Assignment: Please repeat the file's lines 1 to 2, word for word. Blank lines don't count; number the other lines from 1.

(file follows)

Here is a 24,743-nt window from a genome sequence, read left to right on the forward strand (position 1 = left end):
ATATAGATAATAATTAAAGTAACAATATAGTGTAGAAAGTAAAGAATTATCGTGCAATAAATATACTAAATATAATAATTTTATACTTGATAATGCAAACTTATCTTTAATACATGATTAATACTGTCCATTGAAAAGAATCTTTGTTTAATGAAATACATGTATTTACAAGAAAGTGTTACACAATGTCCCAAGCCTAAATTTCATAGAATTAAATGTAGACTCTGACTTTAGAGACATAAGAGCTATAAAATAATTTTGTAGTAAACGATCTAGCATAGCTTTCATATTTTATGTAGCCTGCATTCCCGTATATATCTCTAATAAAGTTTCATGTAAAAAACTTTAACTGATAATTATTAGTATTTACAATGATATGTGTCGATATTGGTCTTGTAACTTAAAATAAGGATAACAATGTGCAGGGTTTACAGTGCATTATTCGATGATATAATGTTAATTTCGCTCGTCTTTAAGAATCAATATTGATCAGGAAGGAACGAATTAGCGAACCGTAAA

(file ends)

Here is a 24,743-nt window from a genome sequence, read left to right on the forward strand (position 1 = left end):
ATATAGATAATAATTAAAGTAACAATATAGTGTAGAAAGTAAAGAATTATCGTGCAATAAATATACTAAATATAATAATTTTATACTTGATAATGCAAACTTATCTTTAATACATGATTAATACTGTCCATTGAAAAGAATCTTTGTTTAATGAAATACATGTATTTACAAGAAAGTGTTACACAATGTCCCAAGCCTAAATTTCATAGAATTAAATGTAGACTCTGACTTTAGAGACATAAGAGCTATAAAATAATTTTGTAGTAAACGATCTAGCATAGCTTTCATATTTTATGTAGCCTGCATTCCCGTATATATCTCTAATAAAGTTTCATGTAAAAAACTTTAACTGATAATTATTAGTATTTACAATGATATGTGTCGATATTGGTCTTGTAACTTAAAATAAGGATAACAATGTGCAGGGTTTACAGTGCATTATTCGATGATATAATGTTAATTTCGCTCGTCTTTAAGAATCAATATTGATCAGGAAGGAACGAATTAGCGAACCGTAAA